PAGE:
[6] But appellants overlook the effect of special statutory provisions governing representative suits attacking the validity as a whole of assessments levied by irrigation districts. It is of the utmost importance to irrigation districts that if it be claimed an assessment roll is wholly invalid the issue be speedily brought before a court by anyone desiring to object. The Legislature has provided a special method for [147 Cal. App. 2d 23] such determination. Sections 22670-22700, inclusive, of the Water Code provide as follows: "A district may at any time after ... the levy of any assessment bring an action in the superior court ... to determine the validity of ... the levy." "If no proceedings have been brought by the district ..., any district assessment payer may ... within 30 days after the levy of any assessment bring an action in the superior court ... to determine the validity of the assessment. ... The district shall be a defendant." "In a contest provided for by this article the court shall disregard any irregularity or omission which does not affect the substantial rights of the parties." "The judgment shall declare the ... levy either valid or invalid." "No contest of any thing or matter herein provided shall be made other than in the time and manner herein specified." This action was brought within the time limited by the statute and as to all attacks made upon the validity of the assessment as a whole is governed by the foregoing statutory provisions. It is expressly declared that the adjudication in response to such a suit shall be limited to declaring the levy either valid or invalid. In such an action it is beyond the jurisdiction of the court to grant any other relief and particularly to grant therein to the plaintiff or plaintiffs who bring the action relief as to individual assessments.

Finally, appellants contend that certain findings of fact made by the court are in conflict with the general findings upholding the assessment and that these findings, being special, so control the general as to necessitate a reversal of the judgment. We do not agree. A treatment of this contention requires at least a summary statement of the special findings referred to. The trial court found that no notice of intention to adopt the resolution was given prior to convening the last meeting of the board. We have already said that no such notice was required. The finding is immaterial. The court found the resolution was adopted without evidence having been received, save that two members of the board had made a limited investigation of market values of a limited number of properties, expending not in excess of two days for one member and one day for the other in so doing; that no other director made such an investigation or did such viewing; that this investigation did not take place in the presence of taxpayers and the results thereof were not placed before the board in a public meeting or in the presence of taxpayers, save a limited number; that the adoption of the resolution took place without [147 Cal. App. 2d 24] opportunity to protestants to make objections to the adoption thereof; that the resolution was adopted without evidence being received in the presence of plaintiffs or other persons. [7] To begin with, the "evidence" which may be used by the board of directors sitting in equalization may come from various and informal sources and the directors may use their own knowledge as to values and kinds of property in the district. The record shows that much evidence, using the word in this broad fashion, was received. [8] Aside from this, however, the special findings we have above summarized are immaterial findings, the truth of which does not necessarily conflict with the general findings of the court upholding the assessment. From this point of view it matters not that two members of the board made a limited investigation in the field; that they did or did not do so in the presence of protestants; that they did not disclose what they learned at public meetings in the presence of protestants; that they gave no opportunity to debate the final resolution before its adoption or that the board took no special evidence directed at the resolution as proposed and adopted. The general findings referred to are safe against the claim made that these findings invalidate them. The court found further that the board took no evidence that the actual cash value of any specific parcel of land differed from the specific valuations placed in the assessment book. While we think this broad finding is not supported by the record, nevertheless it was not jurisdictional to the action of the board that it take evidence as to the values of specific lots as compared to the values placed thereon by the assessor. The trial court found that three directors shortly before the last meeting of the board secretly agreed on the adoption of the resolution, but this finding is immaterial in view of the court's finding that the actions of the board were neither actually nor constructively fraudulent. The record shows that the resolution was regularly adopted in open meeting. It was adopted by the vote of the three whom the court found had theretofore secretly agreed to vote for it. That fact did not make the resolution void.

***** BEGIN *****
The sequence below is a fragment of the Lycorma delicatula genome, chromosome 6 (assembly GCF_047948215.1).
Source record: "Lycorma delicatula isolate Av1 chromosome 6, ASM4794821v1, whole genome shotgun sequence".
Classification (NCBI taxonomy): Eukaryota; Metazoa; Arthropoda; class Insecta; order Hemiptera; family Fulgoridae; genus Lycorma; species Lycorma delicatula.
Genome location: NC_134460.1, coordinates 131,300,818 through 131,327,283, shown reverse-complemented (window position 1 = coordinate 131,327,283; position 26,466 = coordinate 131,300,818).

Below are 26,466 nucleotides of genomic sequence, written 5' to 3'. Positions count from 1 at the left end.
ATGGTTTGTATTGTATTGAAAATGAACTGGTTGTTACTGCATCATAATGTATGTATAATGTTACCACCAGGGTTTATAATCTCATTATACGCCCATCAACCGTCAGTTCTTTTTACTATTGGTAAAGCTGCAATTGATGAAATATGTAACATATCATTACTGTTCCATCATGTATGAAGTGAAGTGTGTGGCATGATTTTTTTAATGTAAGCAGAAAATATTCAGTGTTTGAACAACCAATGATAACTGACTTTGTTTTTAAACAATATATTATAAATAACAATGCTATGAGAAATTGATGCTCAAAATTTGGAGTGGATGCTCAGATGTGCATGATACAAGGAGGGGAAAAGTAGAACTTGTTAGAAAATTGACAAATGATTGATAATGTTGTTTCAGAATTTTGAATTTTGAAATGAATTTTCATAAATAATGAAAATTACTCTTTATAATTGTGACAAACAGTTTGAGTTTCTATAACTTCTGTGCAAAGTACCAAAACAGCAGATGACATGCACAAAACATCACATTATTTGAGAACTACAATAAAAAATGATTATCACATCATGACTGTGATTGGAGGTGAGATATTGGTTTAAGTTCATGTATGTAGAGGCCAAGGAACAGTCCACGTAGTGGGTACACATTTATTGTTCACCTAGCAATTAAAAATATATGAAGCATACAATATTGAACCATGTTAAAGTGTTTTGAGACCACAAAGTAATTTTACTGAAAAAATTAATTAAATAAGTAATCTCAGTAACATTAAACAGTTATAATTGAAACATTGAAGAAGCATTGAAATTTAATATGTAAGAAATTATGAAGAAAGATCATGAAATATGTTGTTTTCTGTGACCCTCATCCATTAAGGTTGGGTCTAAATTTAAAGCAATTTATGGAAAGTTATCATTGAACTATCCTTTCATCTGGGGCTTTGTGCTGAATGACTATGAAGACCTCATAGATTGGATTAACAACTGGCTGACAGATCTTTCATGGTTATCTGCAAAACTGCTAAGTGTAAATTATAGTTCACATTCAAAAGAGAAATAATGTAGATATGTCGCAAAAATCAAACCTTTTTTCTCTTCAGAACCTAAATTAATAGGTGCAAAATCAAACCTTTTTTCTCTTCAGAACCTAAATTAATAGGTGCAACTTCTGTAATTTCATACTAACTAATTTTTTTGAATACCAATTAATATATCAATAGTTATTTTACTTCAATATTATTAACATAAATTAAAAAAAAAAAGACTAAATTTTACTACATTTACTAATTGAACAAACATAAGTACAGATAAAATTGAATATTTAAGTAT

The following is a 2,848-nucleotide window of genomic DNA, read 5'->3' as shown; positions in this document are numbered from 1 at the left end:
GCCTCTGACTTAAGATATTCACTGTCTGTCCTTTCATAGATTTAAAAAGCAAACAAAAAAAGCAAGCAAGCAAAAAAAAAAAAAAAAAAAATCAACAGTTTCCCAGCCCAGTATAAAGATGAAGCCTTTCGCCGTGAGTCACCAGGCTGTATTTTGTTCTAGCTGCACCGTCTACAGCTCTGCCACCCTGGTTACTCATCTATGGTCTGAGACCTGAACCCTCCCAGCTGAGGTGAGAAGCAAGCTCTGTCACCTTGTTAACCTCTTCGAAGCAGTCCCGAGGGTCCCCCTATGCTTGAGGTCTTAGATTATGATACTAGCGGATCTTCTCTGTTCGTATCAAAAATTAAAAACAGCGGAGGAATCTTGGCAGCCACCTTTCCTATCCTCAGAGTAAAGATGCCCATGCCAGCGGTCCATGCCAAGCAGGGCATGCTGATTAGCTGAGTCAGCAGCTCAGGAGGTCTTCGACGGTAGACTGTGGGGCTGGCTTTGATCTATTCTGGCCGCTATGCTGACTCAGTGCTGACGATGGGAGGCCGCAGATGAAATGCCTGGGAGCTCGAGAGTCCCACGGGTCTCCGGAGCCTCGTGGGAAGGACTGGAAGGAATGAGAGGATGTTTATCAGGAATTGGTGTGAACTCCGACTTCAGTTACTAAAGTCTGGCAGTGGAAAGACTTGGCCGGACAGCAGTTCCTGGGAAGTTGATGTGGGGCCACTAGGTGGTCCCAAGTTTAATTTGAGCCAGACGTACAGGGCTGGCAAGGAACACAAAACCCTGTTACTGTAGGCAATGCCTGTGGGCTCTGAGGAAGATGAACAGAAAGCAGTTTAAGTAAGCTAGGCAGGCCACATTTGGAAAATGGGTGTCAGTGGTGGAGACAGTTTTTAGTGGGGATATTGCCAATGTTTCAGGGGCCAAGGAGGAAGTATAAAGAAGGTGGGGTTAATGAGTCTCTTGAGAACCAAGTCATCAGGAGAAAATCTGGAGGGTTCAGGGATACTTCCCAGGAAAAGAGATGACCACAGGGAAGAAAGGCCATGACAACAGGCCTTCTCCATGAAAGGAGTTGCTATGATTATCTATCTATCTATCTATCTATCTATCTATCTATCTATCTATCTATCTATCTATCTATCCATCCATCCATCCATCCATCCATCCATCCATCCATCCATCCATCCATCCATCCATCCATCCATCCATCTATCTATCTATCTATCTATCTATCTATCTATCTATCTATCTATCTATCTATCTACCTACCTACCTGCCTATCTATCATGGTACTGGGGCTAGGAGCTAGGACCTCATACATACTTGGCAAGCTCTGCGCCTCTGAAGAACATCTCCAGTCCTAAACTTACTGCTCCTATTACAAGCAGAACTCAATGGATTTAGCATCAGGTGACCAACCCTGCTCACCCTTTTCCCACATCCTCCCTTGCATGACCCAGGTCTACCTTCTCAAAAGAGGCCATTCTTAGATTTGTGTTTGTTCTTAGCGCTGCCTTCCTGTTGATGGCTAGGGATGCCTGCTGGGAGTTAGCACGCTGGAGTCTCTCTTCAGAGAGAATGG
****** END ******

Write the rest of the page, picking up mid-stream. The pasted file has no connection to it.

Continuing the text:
We think none of the other findings need special treatment.

The judgment is affirmed.

Peek, J., and Schottky, J., concurred.